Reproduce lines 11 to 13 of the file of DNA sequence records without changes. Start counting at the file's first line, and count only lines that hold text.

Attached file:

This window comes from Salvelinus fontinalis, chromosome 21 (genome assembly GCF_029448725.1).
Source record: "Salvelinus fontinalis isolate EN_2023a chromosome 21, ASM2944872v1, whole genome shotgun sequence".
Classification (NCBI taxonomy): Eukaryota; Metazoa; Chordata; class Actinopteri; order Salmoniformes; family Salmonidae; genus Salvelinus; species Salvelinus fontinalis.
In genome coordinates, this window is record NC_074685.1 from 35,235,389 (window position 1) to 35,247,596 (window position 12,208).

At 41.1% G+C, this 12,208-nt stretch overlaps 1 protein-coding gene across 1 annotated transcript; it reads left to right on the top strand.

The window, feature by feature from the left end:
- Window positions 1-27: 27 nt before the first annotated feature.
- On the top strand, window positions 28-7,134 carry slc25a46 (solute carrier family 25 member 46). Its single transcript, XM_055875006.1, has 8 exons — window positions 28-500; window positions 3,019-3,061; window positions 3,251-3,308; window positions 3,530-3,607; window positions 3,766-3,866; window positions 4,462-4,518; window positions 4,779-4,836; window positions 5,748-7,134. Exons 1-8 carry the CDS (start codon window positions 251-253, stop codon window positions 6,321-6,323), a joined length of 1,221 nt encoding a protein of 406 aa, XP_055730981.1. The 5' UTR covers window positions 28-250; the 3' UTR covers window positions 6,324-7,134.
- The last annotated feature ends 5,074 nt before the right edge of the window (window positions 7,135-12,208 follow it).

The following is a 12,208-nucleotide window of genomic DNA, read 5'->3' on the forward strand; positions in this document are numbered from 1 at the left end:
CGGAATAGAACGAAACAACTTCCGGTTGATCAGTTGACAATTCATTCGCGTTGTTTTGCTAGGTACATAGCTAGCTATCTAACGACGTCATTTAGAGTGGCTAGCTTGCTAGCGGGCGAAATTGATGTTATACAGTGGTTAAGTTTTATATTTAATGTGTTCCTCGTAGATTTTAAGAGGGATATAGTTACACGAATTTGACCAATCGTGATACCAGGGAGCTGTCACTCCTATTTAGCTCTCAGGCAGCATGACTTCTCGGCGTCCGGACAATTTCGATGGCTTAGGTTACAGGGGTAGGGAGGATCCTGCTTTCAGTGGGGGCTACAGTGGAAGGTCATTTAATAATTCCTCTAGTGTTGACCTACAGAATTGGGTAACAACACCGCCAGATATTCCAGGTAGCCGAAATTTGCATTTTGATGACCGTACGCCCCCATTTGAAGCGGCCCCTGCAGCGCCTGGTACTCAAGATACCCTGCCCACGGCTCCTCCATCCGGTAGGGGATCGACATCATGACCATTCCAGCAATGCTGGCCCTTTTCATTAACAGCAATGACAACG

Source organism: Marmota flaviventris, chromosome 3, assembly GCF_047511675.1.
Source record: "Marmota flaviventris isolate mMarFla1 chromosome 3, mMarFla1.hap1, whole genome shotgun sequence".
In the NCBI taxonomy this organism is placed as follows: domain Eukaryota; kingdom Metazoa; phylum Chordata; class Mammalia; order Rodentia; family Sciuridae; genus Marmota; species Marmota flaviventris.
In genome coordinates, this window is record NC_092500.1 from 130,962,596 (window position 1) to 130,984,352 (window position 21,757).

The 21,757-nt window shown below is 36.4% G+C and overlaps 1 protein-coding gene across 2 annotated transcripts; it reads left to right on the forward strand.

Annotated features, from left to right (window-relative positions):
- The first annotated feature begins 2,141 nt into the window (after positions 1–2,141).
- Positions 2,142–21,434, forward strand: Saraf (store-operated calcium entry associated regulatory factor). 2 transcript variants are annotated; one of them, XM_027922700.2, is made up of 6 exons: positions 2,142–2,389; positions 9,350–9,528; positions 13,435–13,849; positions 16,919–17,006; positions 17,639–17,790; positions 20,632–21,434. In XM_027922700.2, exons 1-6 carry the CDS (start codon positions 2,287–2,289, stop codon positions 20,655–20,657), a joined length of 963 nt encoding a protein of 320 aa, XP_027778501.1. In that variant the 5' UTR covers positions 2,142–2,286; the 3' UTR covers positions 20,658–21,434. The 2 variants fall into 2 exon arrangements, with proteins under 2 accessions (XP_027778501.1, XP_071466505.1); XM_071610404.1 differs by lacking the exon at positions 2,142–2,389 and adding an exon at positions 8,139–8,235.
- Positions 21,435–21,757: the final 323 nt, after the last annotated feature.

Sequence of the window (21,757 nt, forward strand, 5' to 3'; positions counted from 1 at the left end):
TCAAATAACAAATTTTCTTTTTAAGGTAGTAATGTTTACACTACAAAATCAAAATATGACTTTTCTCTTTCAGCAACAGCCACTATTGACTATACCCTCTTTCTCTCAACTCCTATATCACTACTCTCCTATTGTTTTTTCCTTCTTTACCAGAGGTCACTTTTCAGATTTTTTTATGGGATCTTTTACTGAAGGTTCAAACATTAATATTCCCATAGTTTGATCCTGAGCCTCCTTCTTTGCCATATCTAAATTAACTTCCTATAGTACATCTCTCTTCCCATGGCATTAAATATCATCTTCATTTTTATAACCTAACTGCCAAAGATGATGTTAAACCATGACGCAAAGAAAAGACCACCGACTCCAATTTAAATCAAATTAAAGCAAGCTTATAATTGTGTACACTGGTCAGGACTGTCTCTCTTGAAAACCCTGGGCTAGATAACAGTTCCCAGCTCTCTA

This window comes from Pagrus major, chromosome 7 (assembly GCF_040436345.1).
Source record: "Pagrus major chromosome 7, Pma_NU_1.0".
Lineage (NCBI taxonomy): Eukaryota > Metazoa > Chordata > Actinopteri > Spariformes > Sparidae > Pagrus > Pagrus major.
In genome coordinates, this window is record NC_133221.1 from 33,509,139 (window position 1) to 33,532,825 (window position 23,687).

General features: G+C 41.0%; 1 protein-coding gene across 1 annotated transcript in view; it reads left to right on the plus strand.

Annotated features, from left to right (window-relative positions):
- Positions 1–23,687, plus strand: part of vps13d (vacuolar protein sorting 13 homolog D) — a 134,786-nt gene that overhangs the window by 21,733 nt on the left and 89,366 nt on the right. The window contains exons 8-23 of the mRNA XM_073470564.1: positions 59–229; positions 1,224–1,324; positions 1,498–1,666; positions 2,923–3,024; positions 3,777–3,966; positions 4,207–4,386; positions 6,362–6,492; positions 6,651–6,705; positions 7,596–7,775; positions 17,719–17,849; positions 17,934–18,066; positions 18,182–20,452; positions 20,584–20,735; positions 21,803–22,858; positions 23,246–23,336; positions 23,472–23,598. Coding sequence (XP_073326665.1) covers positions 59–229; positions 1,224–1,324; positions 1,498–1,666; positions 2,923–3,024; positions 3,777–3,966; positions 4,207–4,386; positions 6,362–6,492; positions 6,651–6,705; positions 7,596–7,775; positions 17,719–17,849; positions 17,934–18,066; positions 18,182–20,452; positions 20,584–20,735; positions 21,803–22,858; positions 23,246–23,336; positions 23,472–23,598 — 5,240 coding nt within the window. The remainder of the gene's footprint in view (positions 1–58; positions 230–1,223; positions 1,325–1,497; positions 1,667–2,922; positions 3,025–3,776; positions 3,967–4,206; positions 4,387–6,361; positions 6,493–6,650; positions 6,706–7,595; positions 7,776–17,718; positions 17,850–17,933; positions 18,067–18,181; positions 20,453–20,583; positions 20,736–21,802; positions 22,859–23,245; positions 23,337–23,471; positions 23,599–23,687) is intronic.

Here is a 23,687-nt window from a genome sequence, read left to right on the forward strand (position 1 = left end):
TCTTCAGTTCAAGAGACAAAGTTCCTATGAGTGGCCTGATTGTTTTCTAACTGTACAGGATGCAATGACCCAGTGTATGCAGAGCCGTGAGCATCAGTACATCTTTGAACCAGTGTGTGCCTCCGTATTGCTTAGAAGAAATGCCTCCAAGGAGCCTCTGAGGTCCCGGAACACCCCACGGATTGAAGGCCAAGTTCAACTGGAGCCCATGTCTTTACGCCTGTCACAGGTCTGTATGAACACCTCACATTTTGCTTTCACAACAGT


CGGAATAGAACGAAACAACTTCCGGTTGATCAGTTGACAATTCATTCGCGTTGTTTTGCTAGGTACATAGCTAGCTATCTAACGACGTCATTTAGAGTGGCTAGCTTGCTAGCGGGCGAAATTGATGTTATACAGTGGTTAAGTTTTATATTTAATGTGTTCCTCGTAGATTTTAAGAGGGATATAGTTACACGAATTTGACCAATCGTGATACCAGGGAGCTGTCACTCCTATTTAGCTCTCAGGCAGCATGACTTCTCGGCGTCCGGACAATTTCGATGGCTTAGGTTACAGGGGTAGGGAGGATCCTGCTTTCAGTGGGGGCTACAGTGGAAGGTCATTTAATAATTCCTCTAGTGTTGACCTACAGAATTGGGTAACAACACCGCCAGATATTCCAGGTAGCCGAAATTTGCATTTTGATGACCGTACGCCCCCATTTGAAGCGGCCCCTGCAGCGCCTGGTACTCAAGATACCCTGCCCACGGCTCCTCCATCCGGTAGGGGATCGACATCATGACCATTCCAGCAATGCTGGCCCTTTTCATTAACAGCAATGACAACG

Source organism: Marmota flaviventris, chromosome 3, assembly GCF_047511675.1.
Source record: "Marmota flaviventris isolate mMarFla1 chromosome 3, mMarFla1.hap1, whole genome shotgun sequence".